What Lynn Tylczak wants to put in household products would make you gag.
The 33-year-old mother of two has launched a campaign to add the world's bitterest substance--as described in the Guinness Book of World Records--to garden sprays, antifreeze, window cleaner and other poisons. The goal is to make them so bitter that children will immediately spit them out.
"I figured I should taste it to tell people how bad it is," Tylczak said. "It really made my mouth feel like a place where old spiders go to die. I went around for weeks spitting. I looked like I played major league baseball. My mom thought I'd taken up chewing tobacco."
Her crusade began Feb. 6 when she heard on the radio that the compound known as denatonium benzoate, generally sold under the trademark Bitrex, is put into poisonous materials in Great Britain. Bittering compounds also are used in West Germany and are required by law in antifreeze in Australia and pesticides in Japan. In the United States, a few products, such as Bold and Solo liquid detergents and Sterno fuel, contain it.
The free-lance writer took her 5-year-old son and 3-month-old daughter to the Oregon State University library to find out more. It was three weeks before she found an article on the substance discovered 30 years ago by McFarlan-Smith Ltd. of Britain and used generally to denature alcohol.
"I tried writing manufacturers and got no good response, and I got nothing from the politicians," she said. "They sent me form letters saying, 'Thank you for the input. Don't forget to vote for me in the next election.' I thought, 'I'm going to have to demonstrate that people care about this. . . . '
"I wrote to about 20 of the big newspapers, then I wrote to consumer groups, magazines, health magazines, insurance magazines, the people I thought would pick it up."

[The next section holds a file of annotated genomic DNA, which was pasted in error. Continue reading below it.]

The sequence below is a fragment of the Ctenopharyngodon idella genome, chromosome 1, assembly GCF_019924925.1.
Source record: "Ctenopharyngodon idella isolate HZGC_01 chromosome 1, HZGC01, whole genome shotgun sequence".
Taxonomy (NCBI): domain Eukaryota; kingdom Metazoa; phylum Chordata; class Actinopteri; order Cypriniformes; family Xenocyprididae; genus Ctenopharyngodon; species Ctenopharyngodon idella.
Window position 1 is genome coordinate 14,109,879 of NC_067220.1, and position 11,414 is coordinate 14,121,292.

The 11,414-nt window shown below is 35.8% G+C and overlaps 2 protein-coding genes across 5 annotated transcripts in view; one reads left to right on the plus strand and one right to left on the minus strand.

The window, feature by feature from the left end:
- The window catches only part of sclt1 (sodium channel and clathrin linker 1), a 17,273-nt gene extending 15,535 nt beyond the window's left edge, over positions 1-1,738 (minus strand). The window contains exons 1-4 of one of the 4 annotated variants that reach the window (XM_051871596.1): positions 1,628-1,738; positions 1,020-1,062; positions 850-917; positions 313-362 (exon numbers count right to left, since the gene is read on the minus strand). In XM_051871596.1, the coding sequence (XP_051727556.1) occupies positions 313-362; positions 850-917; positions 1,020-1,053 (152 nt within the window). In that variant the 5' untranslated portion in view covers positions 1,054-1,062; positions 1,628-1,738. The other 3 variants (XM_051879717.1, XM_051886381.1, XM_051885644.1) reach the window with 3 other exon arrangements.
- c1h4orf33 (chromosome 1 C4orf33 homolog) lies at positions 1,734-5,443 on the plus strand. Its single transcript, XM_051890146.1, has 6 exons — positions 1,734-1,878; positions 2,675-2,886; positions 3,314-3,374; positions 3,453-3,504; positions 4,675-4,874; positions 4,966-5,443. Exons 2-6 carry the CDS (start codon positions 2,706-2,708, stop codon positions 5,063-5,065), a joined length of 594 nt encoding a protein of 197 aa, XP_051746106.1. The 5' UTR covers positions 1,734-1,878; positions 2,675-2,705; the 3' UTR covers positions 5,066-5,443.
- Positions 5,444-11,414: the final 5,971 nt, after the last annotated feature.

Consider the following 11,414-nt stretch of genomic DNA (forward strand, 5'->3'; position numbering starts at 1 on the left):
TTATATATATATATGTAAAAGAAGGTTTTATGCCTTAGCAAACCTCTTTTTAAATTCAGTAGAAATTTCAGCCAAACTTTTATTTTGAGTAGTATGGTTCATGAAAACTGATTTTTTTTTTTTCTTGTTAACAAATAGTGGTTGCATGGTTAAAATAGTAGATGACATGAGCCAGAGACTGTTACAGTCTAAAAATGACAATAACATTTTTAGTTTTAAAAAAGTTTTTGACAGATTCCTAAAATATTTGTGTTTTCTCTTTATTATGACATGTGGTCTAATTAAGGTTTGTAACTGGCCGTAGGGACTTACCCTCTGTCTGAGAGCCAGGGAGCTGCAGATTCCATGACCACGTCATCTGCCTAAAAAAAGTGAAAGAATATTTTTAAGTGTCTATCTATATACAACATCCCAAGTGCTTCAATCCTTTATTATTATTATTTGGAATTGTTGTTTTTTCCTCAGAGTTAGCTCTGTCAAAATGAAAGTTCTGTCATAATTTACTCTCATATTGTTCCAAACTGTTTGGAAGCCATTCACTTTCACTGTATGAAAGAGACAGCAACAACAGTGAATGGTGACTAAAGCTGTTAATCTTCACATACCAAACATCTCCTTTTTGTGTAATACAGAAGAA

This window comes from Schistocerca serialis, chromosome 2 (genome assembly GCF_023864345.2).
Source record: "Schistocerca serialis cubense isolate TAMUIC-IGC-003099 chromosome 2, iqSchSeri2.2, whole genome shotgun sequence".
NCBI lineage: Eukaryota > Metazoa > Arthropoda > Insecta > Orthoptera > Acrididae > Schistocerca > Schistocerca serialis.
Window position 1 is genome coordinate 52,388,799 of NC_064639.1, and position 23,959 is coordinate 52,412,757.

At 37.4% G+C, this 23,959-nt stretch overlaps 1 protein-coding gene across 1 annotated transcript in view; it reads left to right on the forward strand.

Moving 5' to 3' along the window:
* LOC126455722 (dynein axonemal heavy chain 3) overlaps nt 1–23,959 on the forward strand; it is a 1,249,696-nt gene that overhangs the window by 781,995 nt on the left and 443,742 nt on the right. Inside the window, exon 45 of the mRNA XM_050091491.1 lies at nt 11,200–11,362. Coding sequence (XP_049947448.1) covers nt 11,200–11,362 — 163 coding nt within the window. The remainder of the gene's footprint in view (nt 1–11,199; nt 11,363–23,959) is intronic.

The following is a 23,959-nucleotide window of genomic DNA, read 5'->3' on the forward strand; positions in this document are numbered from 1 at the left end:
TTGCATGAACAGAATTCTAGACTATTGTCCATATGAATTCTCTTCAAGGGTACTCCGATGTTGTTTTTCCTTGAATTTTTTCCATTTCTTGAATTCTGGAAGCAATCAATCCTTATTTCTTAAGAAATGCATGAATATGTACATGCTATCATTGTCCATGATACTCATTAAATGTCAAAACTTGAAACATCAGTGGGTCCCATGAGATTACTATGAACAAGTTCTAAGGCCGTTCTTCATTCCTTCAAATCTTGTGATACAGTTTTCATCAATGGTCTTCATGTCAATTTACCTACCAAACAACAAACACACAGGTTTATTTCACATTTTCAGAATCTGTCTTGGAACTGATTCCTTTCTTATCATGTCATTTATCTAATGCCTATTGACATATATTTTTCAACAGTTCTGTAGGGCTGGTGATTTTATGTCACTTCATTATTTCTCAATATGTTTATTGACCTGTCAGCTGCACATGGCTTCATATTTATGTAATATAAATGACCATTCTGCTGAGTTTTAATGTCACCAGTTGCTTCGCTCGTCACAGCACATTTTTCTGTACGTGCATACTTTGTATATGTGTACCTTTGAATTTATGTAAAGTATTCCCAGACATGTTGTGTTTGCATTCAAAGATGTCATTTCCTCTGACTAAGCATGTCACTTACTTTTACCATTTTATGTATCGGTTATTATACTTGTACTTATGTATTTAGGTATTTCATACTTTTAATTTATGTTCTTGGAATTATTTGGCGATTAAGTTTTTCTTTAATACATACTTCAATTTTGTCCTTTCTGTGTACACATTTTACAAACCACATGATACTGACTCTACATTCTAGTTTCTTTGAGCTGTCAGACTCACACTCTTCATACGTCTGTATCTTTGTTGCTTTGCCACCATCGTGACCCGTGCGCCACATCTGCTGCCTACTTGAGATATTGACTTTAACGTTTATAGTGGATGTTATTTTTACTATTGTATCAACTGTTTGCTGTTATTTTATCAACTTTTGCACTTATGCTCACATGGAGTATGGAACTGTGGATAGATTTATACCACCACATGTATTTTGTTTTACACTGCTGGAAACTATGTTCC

Tylczak and about 20 Albany-area women formed Project Poison Proof, which has gotten thousands of letters of support. "I call it a leverage blackmail opportunity. I can take pictures of me with the letters and send them to the manufacturers. Now I'm not just Lynn Tylczak causing trouble, I'm Lynn Tylczak with the force of X-number of people causing trouble."
The National Safety Council has called on manufacturers to use Bitrex in all appropriate products. Rep. Charles E. Schumer (D-N.Y.) called Tylczak to say he would introduce a bill to require a bittering compound in all poisonous liquid consumer products.
"It is really kicking interest up to a new level," said Mitchell Tracy of Henley Chemicals Inc. in Montvale, N.J., the U.S. distributor of Bitrex.
Tylczak said the bittering compound would cost less than a half-cent per pint and would augment the use of childproof containers. Sixty-five percent of childproof containers sent to the American Assn. of Poison Control Centers failed to withstand children's attempts to open them, she said.
But most manufacturers don't want to draw attention to the dangerousness of their products, and say there's no demand for the bittering agent, she said.
Bitrex has been used in Solo since 1981 and in Bold since 1985 because for some unknown reason children seem more susceptible to drinking those products, said Procter & Gamble Inc. spokeswoman Jennifer Bailey.
It isn't used in other products because there has been no serious problem, Bailey said. "Our safety record with our detergents is pristine."
If consumer demand is strong enough, Procter & Gamble will study the matter further, she said. "On the other hand, we don't want people to let down their guard about proper storage and usage of these products just because we put a Bitrex-safe concept across the front of them."